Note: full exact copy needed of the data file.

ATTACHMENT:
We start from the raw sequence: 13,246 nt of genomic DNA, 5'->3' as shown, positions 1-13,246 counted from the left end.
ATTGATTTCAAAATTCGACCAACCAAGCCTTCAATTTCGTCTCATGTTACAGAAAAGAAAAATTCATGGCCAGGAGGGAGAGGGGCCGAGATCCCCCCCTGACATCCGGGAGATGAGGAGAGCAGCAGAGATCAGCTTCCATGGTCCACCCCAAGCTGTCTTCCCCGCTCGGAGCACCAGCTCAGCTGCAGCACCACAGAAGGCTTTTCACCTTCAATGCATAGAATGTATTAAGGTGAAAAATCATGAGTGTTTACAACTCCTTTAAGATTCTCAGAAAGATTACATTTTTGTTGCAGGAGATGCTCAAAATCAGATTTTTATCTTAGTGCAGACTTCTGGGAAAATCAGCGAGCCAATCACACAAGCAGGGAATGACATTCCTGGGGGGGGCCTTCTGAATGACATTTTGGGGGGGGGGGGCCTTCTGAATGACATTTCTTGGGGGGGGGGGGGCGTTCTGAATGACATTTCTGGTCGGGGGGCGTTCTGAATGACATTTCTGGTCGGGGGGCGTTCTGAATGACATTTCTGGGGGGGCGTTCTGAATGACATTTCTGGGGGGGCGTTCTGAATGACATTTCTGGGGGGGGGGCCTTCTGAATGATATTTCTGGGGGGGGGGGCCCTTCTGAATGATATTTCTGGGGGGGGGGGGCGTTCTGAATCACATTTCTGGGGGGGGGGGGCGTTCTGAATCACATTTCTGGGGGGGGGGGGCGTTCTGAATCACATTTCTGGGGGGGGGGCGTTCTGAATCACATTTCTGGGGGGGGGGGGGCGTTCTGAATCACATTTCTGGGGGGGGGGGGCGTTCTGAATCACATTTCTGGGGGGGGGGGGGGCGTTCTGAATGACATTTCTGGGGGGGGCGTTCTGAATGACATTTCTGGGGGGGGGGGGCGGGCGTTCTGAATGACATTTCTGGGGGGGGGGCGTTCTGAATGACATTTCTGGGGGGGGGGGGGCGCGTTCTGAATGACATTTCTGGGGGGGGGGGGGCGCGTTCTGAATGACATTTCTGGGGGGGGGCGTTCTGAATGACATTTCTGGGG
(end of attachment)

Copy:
We start from the raw sequence: 13,246 nt of genomic DNA, 5'->3' as shown, positions 1-13,246 counted from the left end.
ATTGATTTCAAAATTCGACCAACCAAGCCTTCAATTTCGTCTCATGTTACAGAAAAGAAAAATTCATGGCCAGGAGGGAGAGGGGCCGAGATCCCCCCCTGACATCCGGGAGATGAGGAGAGCAGCAGAGATCAGCTTCCATGGTCCACCCCAAGCTGTCTTCCCCGCTCGGAGCACCAGCTCAGCTGCAGCACCACAGAAGGCTTTTCACCTTCAATGCATAGAATGTATTAAGGTGAAAAATCATGAGTGTTTACAACTCCTTTAAGATTCTCAGAAAGATTACATTTTTGTTGCAGGAGATGCTCAAAATCAGATTTTTATCTTAGTGCAGACTTCTGGGAAAATCAGCGAGCCAATCACACAAGCAGGGAATGACATTCCTGGGGGGGGCCTTCTGAATGACATTTTGGGGGGGGGGGGCCTTCTGAATGACATTTCTTGGGGGGGGGGGGGCGTTCTGAATGACATTTCTGGTCGGGGGGCGTTCTGAATGACATTTCTGGTCGGGGGGCGTTCTGAATGACATTTCTGGGGGGGCGTTCTGAATGACATTTCTGGGGGGGCGTTCTGAATGACATTTCTGGGGGGGGGGCCTTCTGAATGATATTTCTGGGGGGGGGGGCCCTTCTGAATGATATTTCTGGGGGGGGGGGGCGTTCTGAATCACATTTCTGGGGGGGGGGGGCGTTCTGAATCACATTTCTGGGGGGGGGGGGCGTTCTGAATCACATTTCTGGGGGGGGGGCGTTCTGAATCACATTTCTGGGGGGGGGGGGGCGTTCTGAATCACATTTCTGGGGGGGGGGGGCGTTCTGAATCACATTTCTGGGGGGGGGGGGGGCGTTCTGAATGACATTTCTGGGGGGGGCGTTCTGAATGACATTTCTGGGGGGGGGGGGCGGGCGTTCTGAATGACATTTCTGGGGGGGGGGCGTTCTGAATGACATTTCTGGGGGGGGGGGGGCGCGTTCTGAATGACATTTCTGGGGGGGGGGGGGCGCGTTCTGAATGACATTTCTGGGGGGGGGCGTTCTGAATGACATTTCTGGGG